San Pellegrino and Crystal Geyser were immediately disqualified for insufficient carbonation, and Crystal Geyser doubly because it sucks (In my notes is one line, a cryptic, but damning, “this is shit and the people who make it are shit and I hate them.”).
Then, we did tests. Lots of tests.
All in all, I blind tasted all of them, 6 at a time, shuffled randomly:
— 2 rounds all the way through, just water alone
— 6 rounds as Americanos
— 3 rounds as Lillet + Sodas
— 2 rounds as Tequila + Sodas
— 1 round as Gin + Sodas
— 1 round as Vodka + Sodas
— 1 round of Tom Collins’
So why did I do this so many times? Because the results were incredibly subtle, and maddeningly inconsistent. I’ve never experienced anything like this. One round of Americanos, Fever Tree is the best. A few more rounds it hovers around 2nd or 3rd place, and then once it drops to last. Mineragua was 3rd place for the first Lillet + Soda test, but then the next time it drops to last. La Croix is an underperformer at Americanos but it makes the 2nd best Lillet + Soda. My homemade soda + a crack of salt made the best tequila soda, but when bittersness came in, it was only 4th best at an Americano. Why is Refreshe Seltzer better than Refreshe Soda? WHY?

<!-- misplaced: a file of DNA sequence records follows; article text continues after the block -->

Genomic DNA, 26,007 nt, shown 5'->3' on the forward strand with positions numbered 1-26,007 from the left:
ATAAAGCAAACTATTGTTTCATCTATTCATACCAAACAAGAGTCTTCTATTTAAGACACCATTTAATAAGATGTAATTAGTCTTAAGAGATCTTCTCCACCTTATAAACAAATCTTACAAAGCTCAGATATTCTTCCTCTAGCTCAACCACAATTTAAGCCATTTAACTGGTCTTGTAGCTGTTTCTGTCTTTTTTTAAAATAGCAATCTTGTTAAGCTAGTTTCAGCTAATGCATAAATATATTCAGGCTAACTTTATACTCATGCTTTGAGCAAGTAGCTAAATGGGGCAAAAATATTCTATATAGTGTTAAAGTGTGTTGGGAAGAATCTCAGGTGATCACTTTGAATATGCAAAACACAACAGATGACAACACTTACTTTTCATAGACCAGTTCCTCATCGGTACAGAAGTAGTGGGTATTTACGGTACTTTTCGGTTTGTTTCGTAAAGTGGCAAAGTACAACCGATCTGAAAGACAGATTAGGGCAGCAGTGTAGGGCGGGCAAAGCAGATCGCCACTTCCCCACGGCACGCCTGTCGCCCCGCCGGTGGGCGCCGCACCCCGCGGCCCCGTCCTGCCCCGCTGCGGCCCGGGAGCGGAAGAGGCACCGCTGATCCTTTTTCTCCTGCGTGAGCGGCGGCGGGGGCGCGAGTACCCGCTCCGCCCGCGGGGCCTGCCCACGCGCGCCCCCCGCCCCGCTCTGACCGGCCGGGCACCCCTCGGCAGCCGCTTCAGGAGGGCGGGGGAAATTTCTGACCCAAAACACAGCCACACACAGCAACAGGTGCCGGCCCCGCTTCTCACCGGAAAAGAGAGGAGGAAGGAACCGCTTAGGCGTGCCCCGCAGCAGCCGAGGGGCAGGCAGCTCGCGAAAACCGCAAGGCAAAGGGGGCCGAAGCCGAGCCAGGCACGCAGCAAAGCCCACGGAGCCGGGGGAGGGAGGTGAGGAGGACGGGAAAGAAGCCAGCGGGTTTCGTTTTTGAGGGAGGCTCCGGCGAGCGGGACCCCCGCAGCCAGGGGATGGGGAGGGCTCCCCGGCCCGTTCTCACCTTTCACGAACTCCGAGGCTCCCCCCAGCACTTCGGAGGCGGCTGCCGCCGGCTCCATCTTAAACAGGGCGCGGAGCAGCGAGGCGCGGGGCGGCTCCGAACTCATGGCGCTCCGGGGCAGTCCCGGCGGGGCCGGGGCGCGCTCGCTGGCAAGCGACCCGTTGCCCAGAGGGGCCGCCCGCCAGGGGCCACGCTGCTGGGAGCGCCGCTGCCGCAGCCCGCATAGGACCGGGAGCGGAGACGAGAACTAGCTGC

I mean really. What the fuck am I supposed to do with this?
I did it so many times that, yes, I managed to find patterns and draw conclusions:
(1) The biggest factor is the amount of carbonation. If you taste the water, hold it in your mouth before you swallow. CO2 in liquids forms carbonic acid, and it should burn. If you can pleasantly hold it in your mouth for 5 seconds, it’s not carbonated enough. San Pellegrino is nice for lunch, but it’s nowhere near bubbly enough for your cocktails.
(2) We’re really only talking about simple Americanos or spirit/wine + bubbles. In the round of Tom Collins’, which introduces sweetness and tartness, I literally couldn’t tell the difference between the 3 or 4 best versions. Just bring enough carbonation, and it’s fine.
(3) The more bitter your cocktail, the saltier your water. Q Soda and Mineragua in particular are salty as hell, but in bitter drinks they make the flavors pop because of that salt + bitterness thing we mentioned earlier. And the top performers, as far as I could tell, just had sea salt. Sodium citrate, an industrial salt in the Refreshe Soda, was not as beneficial.